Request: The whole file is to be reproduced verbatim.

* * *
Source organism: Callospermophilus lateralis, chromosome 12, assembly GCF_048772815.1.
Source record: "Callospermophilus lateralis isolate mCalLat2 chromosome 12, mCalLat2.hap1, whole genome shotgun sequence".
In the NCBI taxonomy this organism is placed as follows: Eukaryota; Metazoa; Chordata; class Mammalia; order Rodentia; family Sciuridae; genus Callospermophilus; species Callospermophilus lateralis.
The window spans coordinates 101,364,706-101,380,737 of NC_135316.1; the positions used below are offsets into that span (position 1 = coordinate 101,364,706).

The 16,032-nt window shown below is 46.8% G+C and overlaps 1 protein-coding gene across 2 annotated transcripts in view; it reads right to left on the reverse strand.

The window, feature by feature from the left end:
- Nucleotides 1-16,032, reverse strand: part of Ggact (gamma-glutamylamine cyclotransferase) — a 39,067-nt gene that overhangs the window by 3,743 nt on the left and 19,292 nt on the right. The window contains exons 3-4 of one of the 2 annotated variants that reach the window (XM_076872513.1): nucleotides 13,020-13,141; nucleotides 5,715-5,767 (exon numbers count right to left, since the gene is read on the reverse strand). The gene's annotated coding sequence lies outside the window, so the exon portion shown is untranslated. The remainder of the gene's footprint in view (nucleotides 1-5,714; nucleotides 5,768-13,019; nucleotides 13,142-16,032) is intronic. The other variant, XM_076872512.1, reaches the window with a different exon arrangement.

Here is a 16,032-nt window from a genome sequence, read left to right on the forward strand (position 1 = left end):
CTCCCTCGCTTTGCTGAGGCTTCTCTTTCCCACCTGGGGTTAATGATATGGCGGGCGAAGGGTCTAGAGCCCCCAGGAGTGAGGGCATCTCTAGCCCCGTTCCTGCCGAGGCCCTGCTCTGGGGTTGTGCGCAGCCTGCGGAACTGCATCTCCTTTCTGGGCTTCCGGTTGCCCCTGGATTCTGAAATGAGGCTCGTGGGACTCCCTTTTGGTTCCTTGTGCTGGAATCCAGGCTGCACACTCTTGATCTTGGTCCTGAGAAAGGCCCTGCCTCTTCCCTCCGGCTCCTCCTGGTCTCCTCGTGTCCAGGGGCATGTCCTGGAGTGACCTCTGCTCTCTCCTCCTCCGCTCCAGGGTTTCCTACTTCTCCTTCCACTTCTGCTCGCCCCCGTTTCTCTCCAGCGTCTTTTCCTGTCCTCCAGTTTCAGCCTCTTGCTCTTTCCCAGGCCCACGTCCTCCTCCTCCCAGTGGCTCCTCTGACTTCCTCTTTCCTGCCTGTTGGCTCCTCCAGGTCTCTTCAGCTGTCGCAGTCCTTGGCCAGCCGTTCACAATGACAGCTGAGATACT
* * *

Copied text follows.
Source organism: Callospermophilus lateralis, chromosome 12, assembly GCF_048772815.1.
Source record: "Callospermophilus lateralis isolate mCalLat2 chromosome 12, mCalLat2.hap1, whole genome shotgun sequence".
In the NCBI taxonomy this organism is placed as follows: Eukaryota; Metazoa; Chordata; class Mammalia; order Rodentia; family Sciuridae; genus Callospermophilus; species Callospermophilus lateralis.
The window spans coordinates 101,364,706-101,380,737 of NC_135316.1; the positions used below are offsets into that span (position 1 = coordinate 101,364,706).

The 16,032-nt window shown below is 46.8% G+C and overlaps 1 protein-coding gene across 2 annotated transcripts in view; it reads right to left on the reverse strand.

The window, feature by feature from the left end:
- Nucleotides 1-16,032, reverse strand: part of Ggact (gamma-glutamylamine cyclotransferase) — a 39,067-nt gene that overhangs the window by 3,743 nt on the left and 19,292 nt on the right. The window contains exons 3-4 of one of the 2 annotated variants that reach the window (XM_076872513.1): nucleotides 13,020-13,141; nucleotides 5,715-5,767 (exon numbers count right to left, since the gene is read on the reverse strand). The gene's annotated coding sequence lies outside the window, so the exon portion shown is untranslated. The remainder of the gene's footprint in view (nucleotides 1-5,714; nucleotides 5,768-13,019; nucleotides 13,142-16,032) is intronic. The other variant, XM_076872512.1, reaches the window with a different exon arrangement.

Here is a 16,032-nt window from a genome sequence, read left to right on the forward strand (position 1 = left end):
CTCCCTCGCTTTGCTGAGGCTTCTCTTTCCCACCTGGGGTTAATGATATGGCGGGCGAAGGGTCTAGAGCCCCCAGGAGTGAGGGCATCTCTAGCCCCGTTCCTGCCGAGGCCCTGCTCTGGGGTTGTGCGCAGCCTGCGGAACTGCATCTCCTTTCTGGGCTTCCGGTTGCCCCTGGATTCTGAAATGAGGCTCGTGGGACTCCCTTTTGGTTCCTTGTGCTGGAATCCAGGCTGCACACTCTTGATCTTGGTCCTGAGAAAGGCCCTGCCTCTTCCCTCCGGCTCCTCCTGGTCTCCTCGTGTCCAGGGGCATGTCCTGGAGTGACCTCTGCTCTCTCCTCCTCCGCTCCAGGGTTTCCTACTTCTCCTTCCACTTCTGCTCGCCCCCGTTTCTCTCCAGCGTCTTTTCCTGTCCTCCAGTTTCAGCCTCTTGCTCTTTCCCAGGCCCACGTCCTCCTCCTCCCAGTGGCTCCTCTGACTTCCTCTTTCCTGCCTGTTGGCTCCTCCAGGTCTCTTCAGCTGTCGCAGTCCTTGGCCAGCCGTTCACAATGACAGCTGAGATACT